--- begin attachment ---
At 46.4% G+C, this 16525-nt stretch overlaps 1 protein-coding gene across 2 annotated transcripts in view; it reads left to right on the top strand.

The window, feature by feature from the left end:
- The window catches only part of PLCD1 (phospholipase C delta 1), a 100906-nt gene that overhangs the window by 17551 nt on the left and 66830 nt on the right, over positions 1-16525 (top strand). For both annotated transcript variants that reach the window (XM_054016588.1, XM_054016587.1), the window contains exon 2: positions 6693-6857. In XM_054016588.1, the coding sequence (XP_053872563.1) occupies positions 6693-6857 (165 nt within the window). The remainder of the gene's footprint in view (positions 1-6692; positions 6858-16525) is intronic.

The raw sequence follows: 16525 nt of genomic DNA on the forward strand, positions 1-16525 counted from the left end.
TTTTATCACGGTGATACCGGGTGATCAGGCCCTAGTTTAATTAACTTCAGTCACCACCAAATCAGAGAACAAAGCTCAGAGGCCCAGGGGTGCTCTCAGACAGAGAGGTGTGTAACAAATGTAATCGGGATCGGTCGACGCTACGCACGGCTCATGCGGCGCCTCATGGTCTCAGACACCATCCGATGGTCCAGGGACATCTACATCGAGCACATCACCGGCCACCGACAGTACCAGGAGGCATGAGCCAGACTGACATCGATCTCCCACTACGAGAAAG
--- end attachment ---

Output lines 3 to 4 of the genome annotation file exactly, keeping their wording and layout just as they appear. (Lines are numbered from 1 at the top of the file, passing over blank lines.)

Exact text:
- The window catches only part of PLCD1 (phospholipase C delta 1), a 100906-nt gene that overhangs the window by 17551 nt on the left and 66830 nt on the right, over positions 1-16525 (top strand). For both annotated transcript variants that reach the window (XM_054016588.1, XM_054016587.1), the window contains exon 2: positions 6693-6857. In XM_054016588.1, the coding sequence (XP_053872563.1) occupies positions 6693-6857 (165 nt within the window). The remainder of the gene's footprint in view (positions 1-6692; positions 6858-16525) is intronic.

The raw sequence follows: 16525 nt of genomic DNA on the forward strand, positions 1-16525 counted from the left end.